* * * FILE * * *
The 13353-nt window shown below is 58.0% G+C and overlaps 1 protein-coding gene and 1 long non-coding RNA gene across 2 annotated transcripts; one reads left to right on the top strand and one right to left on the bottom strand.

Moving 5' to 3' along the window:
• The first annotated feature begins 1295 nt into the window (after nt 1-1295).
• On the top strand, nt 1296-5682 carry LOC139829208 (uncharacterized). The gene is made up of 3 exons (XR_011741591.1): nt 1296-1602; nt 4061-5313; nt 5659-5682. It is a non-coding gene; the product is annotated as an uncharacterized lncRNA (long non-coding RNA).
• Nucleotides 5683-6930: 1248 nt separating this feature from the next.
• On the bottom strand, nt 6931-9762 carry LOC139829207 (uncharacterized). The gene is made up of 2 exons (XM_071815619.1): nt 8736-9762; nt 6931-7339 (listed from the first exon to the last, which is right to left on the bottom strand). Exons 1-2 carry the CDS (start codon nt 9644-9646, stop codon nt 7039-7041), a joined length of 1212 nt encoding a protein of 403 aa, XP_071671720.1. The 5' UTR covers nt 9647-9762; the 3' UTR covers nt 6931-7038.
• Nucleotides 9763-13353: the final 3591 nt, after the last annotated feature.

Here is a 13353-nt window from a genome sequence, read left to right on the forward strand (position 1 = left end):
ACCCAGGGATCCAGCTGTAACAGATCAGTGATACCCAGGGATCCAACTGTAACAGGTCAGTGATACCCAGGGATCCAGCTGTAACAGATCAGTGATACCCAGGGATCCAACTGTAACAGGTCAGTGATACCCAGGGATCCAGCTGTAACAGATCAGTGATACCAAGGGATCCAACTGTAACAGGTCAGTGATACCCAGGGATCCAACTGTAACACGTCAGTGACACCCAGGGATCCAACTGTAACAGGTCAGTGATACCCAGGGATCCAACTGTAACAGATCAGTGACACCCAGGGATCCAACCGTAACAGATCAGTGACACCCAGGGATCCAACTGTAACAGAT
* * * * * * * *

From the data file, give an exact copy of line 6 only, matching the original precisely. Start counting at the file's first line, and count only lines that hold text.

• On the bottom strand, nt 6931-9762 carry LOC139829207 (uncharacterized). The gene is made up of 2 exons (XM_071815619.1): nt 8736-9762; nt 6931-7339 (listed from the first exon to the last, which is right to left on the bottom strand). Exons 1-2 carry the CDS (start codon nt 9644-9646, stop codon nt 7039-7041), a joined length of 1212 nt encoding a protein of 403 aa, XP_071671720.1. The 5' UTR covers nt 9647-9762; the 3' UTR covers nt 6931-7038.